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Remarks Following a Meeting With the Citizens' Advisory Committee on Environmental Quality in San Francisco, California

September 05, 1972

Ladies and gentlemen:

I will make a brief statement with regard to the meeting in which we have just participated. Then Secretary Morton and Mr. Rumsfeld will brief the members of the press and answer questions on this project which we have been discussing today.

With regard to the Gateway West project, it is the companion project for the two that we have been working on over the past 2 years--Gateway East and Gateway West. Between the two of them, 25 million people will have the opportunity to visit park areas. This is part of the program of bringing parks to people, of not having parks just for the sake of parks, but having parks for the sake of people, a major objective of the Legacy of Parks program.

It is interesting to note, too, how this idea was conceived. In the 19th century, the man who conceived the idea of Central Park in the heart of New York City, Frederick Law Olmsted, saw San Francisco, and he envisaged the day when San Francisco would have a great park, of course much larger in size and much more spectacular than Central Park, a manmade park in the heart of the city. And now we have the chance to see this come to fruition.

The committee on environmental concerns, chaired by Mr. Rockefeller the one who is not the Governor, Laurance Rockefeller--and a distinguished group of people from all over the country, have recommended that we go forward with the Gateway West project. We have moved along as fast as we possibly can. We have had very strong support from Congressman Mailliard, who has been prodding the Congress to act. Fortunately, his House, the House of Representatives, has begun to act. We are stalled in the Senate at the present time, but hope that Senator Jackson, the chairman of the committee who is very interested in this project, will proceed to push it in the Senate.

We would like to get action before the end of this session. We would like to get action also before the end of this session on a number of other environmental legislation proposals that are before the Congress which are totally bipartisan and which, like this one, would get virtually unanimous votes in the Congress if the leadership of the House and the Senate would simply bring them to the floor and let the Congressmen and Senators express their will.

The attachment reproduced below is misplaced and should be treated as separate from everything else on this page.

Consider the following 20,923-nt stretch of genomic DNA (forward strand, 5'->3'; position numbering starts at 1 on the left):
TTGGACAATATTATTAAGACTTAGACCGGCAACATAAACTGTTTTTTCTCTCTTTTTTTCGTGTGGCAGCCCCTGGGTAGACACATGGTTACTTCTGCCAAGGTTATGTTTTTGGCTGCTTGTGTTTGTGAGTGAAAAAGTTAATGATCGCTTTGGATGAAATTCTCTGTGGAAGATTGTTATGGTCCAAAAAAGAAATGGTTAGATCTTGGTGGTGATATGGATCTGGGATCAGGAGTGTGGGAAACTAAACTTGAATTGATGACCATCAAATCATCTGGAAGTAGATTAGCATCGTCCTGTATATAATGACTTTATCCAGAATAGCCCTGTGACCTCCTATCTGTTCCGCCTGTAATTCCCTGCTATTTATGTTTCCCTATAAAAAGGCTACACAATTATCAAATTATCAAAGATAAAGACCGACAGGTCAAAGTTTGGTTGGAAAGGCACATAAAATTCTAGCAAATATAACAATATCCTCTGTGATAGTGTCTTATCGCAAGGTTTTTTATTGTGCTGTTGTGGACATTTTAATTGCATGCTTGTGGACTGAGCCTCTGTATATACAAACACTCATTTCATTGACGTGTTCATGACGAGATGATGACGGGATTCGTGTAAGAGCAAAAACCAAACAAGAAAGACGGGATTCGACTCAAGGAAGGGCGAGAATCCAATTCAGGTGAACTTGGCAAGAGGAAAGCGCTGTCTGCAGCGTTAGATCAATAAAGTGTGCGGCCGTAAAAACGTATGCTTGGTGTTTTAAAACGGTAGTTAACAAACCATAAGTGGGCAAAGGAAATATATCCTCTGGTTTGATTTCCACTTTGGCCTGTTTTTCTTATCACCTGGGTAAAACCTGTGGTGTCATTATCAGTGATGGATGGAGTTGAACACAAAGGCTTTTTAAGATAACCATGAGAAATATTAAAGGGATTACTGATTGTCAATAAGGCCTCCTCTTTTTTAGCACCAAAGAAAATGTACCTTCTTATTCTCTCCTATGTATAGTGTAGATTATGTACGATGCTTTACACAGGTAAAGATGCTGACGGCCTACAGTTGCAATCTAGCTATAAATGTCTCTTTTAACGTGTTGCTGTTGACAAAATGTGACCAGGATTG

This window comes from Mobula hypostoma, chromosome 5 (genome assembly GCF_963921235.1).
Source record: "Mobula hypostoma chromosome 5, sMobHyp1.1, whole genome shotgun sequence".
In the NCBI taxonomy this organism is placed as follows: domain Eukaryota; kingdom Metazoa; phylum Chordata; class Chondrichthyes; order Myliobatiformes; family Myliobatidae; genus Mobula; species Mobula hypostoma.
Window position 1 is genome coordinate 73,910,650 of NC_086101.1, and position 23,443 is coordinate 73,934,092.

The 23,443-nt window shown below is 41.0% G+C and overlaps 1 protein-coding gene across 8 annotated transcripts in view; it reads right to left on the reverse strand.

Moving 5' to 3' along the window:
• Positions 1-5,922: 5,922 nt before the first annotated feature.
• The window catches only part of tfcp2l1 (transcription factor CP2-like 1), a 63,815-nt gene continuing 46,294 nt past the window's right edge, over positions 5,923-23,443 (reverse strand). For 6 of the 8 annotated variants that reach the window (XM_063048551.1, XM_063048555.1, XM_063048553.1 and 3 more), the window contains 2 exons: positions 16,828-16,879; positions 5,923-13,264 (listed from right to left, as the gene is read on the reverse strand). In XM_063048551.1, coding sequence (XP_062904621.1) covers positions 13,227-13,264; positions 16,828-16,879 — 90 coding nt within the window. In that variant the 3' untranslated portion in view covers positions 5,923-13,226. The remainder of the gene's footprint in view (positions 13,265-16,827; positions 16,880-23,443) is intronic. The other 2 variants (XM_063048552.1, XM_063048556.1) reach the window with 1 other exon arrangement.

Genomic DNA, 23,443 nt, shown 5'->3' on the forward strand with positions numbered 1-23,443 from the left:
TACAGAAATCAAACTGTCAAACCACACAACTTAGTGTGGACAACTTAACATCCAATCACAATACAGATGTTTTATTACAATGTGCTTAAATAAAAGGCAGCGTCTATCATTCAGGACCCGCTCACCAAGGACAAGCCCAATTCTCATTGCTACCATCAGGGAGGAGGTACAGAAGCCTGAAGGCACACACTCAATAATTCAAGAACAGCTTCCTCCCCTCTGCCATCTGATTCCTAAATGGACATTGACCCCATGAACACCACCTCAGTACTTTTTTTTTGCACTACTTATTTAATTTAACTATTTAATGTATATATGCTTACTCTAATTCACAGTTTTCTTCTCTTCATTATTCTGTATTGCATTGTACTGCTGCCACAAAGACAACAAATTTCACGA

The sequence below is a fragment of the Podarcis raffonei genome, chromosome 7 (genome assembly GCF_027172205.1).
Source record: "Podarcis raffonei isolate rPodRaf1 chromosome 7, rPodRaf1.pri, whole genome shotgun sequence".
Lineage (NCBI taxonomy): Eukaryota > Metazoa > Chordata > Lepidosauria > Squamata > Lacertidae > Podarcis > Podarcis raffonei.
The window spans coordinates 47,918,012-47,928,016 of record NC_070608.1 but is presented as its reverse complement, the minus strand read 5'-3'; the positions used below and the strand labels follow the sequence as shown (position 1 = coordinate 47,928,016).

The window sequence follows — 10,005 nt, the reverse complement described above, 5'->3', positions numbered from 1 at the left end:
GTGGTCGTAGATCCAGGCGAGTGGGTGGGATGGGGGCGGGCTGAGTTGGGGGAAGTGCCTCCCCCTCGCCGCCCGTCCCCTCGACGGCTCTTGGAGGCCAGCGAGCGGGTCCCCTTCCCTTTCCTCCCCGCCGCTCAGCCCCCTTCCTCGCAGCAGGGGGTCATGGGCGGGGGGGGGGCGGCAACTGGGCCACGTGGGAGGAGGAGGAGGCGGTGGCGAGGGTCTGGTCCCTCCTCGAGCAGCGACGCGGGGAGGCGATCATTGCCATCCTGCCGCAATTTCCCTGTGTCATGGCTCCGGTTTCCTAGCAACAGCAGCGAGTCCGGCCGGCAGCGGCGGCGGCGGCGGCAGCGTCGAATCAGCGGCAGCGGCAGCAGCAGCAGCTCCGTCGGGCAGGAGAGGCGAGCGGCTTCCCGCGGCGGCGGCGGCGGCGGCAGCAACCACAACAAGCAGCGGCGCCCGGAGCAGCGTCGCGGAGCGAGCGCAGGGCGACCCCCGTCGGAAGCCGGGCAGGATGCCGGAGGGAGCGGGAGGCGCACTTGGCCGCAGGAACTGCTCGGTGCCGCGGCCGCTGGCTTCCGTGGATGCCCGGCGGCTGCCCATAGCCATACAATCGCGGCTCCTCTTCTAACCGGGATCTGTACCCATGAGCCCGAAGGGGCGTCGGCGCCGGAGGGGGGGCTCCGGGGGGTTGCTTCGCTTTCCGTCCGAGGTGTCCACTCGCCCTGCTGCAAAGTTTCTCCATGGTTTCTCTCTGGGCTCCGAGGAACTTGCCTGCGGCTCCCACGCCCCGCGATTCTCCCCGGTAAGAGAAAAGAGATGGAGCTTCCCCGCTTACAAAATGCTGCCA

Since these are totally nonpartisan, since they are ones in which people are generally interested, there is simply no excuse for any further Congressional delay either on Gateway East, Gateway West, or the scores of other programs that have to do with the environment that have been before the Congress for, in some cases, 3 years, in some cases, 2 years.

Another point that I would like to make that I think indicates the interest in this particular matter is that on this committee, the committee on the environment, the citizens' committee, we have a number of distinguished people. We have Mr. Lindbergh, who was the man, as we all remember, who symbolizes man's conquest of the air. We have Mr. Borman, who is the man, we all remember, who symbolizes man's conquest of space, the first man, along with his crew, to circle the Moon. And here these two men, one who is known for the conquest of space and another who is known for the conquest of the air, their primary concern at this time in their lives is the quality of life on earth.

It is the fact that people like this, with this type of background, are so dedicated to dealing with this problem gives us high hopes that we can get the Congress to go along with what we believe is the feeling of the majority of the people in this country to improve our natural environment and to make it possible for people in all walks of life, people living in the great cities who can't get, for example, to the great national parks of the West because of lack of financial ability, but to make it possible for them to enjoy the beauties of nature which are here right next to us, here in this area, and in so many other parts of this country.

I will say finally that I have appreciated the opportunity to stop briefly in San Francisco to see again the beauties of this area, and in looking to the future, as to what can be left as a legacy, I would say there is nothing of which we would be more proud in this Administration than to see Gateway West come into reality so that future generations could enjoy the natural beauties of this magnificent area. Thank you.

Note: The President spoke at 1:25 p.m. on board the harbor ferry Golden Gate where the meeting with the Committee had been held. He spoke without referring to notes. Following his remarks, the President toured the proposed national recreation area, Gateway West, aboard the Golden Gate.

The White House also released a fact sheet on the President's visit to the San Francisco Bay Area and on the Committee.

Richard Nixon, Remarks Following a Meeting With the Citizens' Advisory Committee on Environmental Quality in San Francisco, California Online by Gerhard Peters and John T. Woolley, The American Presidency Project

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